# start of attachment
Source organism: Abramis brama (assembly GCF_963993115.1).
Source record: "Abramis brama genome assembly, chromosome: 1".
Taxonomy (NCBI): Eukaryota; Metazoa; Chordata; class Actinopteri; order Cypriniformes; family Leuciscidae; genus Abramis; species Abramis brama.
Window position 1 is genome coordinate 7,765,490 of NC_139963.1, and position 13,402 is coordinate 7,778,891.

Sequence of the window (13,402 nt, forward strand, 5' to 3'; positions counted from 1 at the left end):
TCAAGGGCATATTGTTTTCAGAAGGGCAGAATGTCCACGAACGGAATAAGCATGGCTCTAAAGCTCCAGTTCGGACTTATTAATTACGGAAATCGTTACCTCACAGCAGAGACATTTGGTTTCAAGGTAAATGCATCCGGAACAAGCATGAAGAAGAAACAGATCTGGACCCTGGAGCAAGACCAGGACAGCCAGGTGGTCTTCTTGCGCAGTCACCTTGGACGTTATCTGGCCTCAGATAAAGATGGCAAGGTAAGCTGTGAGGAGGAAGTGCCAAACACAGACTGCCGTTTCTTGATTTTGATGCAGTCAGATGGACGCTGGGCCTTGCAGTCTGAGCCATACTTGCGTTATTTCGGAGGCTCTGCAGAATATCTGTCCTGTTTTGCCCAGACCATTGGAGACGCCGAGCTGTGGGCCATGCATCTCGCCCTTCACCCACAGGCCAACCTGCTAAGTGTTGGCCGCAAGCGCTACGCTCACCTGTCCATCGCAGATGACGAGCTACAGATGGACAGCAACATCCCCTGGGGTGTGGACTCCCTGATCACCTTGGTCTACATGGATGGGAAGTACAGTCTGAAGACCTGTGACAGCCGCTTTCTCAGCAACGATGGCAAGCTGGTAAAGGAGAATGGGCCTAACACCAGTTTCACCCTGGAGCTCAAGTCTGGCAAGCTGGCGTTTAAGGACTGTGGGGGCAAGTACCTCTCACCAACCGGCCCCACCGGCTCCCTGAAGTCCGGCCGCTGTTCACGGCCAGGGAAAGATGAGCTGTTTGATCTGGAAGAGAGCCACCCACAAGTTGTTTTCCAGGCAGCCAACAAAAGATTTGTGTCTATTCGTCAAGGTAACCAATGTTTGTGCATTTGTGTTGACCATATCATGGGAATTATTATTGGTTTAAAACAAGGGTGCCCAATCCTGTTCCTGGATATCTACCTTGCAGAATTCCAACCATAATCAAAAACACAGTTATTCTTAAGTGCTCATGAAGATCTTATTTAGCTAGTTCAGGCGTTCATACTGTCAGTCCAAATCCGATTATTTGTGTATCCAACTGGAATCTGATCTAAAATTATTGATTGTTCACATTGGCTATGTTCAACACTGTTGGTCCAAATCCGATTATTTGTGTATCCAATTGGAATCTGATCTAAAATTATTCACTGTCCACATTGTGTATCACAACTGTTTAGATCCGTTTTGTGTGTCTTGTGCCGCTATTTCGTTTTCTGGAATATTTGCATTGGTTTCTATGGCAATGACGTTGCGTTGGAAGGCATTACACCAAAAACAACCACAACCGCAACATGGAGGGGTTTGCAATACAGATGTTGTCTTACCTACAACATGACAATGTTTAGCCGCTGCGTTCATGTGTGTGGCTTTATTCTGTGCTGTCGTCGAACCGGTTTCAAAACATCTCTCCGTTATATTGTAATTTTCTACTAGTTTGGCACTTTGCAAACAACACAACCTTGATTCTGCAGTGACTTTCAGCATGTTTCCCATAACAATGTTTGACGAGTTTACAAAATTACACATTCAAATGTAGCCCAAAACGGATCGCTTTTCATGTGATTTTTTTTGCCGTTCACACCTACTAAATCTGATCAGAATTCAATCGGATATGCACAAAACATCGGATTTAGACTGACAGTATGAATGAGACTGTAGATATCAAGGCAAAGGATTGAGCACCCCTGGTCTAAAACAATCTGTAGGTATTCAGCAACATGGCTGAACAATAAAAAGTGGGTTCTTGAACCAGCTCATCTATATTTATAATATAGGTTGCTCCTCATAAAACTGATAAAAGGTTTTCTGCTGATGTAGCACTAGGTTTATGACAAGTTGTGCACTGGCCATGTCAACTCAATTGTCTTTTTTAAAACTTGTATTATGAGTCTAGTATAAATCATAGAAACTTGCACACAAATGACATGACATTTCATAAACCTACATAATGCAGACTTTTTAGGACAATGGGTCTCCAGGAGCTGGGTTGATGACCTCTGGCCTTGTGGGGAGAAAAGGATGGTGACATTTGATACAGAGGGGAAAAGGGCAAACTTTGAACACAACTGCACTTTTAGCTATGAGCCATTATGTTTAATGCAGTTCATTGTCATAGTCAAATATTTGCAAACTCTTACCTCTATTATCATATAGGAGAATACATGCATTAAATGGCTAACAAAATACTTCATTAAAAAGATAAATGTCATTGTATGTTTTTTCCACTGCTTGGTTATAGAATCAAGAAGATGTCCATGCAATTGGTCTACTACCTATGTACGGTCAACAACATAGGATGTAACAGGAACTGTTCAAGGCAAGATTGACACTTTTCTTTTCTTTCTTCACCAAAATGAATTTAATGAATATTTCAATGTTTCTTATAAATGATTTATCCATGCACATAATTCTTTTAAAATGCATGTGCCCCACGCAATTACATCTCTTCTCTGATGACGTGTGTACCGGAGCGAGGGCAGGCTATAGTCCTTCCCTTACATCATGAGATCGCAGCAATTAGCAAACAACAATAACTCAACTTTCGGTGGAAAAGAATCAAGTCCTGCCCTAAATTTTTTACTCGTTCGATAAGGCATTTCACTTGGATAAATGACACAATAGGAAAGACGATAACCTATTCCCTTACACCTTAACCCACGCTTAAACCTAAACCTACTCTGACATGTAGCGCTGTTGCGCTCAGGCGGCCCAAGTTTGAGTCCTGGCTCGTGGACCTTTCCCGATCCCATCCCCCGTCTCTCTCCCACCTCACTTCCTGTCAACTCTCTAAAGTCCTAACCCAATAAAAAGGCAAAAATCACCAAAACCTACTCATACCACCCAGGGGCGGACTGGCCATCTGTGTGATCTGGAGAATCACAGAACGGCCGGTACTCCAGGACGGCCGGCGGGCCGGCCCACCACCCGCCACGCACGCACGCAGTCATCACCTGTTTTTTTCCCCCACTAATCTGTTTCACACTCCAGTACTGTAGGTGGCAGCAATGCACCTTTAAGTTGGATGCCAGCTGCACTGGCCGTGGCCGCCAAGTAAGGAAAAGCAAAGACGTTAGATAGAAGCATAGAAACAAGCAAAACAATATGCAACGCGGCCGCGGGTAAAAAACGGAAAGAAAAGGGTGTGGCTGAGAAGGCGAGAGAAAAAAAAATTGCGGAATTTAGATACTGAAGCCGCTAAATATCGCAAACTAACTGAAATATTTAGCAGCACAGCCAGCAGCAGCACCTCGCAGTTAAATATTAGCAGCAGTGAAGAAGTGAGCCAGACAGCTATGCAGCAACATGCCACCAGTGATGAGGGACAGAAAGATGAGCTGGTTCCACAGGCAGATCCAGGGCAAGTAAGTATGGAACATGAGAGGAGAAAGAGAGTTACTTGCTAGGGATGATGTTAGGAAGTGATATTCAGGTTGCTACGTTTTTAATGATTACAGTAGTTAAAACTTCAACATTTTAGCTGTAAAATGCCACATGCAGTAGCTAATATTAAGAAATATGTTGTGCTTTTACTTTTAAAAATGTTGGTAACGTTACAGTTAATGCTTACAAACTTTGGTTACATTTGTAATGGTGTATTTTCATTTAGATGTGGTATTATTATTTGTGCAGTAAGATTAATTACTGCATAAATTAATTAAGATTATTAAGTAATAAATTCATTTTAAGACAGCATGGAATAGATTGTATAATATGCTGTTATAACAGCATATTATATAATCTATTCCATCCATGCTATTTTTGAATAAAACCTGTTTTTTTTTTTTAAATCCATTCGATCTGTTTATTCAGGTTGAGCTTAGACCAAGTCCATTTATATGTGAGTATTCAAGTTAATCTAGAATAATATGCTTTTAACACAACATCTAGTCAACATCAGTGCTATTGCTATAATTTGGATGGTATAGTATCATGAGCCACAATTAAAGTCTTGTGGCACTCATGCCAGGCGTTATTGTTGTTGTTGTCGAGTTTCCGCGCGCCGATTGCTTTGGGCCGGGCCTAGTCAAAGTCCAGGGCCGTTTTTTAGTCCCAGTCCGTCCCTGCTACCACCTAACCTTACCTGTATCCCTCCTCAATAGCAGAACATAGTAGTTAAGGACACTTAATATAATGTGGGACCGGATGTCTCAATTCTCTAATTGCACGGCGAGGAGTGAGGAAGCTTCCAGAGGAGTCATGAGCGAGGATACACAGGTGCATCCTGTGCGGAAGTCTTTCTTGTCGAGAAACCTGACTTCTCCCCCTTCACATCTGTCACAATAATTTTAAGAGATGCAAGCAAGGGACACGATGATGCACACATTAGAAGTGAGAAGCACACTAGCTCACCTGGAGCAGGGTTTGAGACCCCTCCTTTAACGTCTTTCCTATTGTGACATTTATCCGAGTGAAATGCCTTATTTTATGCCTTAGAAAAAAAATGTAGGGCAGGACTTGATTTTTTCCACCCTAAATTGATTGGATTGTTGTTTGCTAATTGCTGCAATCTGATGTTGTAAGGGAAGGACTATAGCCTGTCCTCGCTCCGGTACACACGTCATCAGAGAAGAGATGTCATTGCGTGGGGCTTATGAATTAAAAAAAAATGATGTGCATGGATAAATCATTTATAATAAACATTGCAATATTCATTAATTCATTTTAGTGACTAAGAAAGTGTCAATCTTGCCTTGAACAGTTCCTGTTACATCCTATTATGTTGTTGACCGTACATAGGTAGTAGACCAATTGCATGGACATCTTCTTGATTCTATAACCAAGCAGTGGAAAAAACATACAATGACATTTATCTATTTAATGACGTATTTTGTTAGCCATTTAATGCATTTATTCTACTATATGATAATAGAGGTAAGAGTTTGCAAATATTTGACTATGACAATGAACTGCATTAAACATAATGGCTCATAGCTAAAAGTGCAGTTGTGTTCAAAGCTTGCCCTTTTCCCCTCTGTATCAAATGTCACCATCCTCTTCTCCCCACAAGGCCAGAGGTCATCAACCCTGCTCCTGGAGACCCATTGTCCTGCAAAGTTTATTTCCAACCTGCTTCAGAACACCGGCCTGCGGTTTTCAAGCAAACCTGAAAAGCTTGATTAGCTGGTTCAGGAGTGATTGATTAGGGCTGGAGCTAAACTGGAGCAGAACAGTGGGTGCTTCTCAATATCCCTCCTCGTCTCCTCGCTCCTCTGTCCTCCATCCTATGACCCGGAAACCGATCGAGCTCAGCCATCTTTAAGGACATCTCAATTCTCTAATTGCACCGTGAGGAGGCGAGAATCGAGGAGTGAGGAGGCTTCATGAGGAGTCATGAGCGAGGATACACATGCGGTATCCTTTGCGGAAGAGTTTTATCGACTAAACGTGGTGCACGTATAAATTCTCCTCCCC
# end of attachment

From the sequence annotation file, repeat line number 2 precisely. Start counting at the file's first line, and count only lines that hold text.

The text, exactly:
Source record: "Abramis brama genome assembly, chromosome: 1".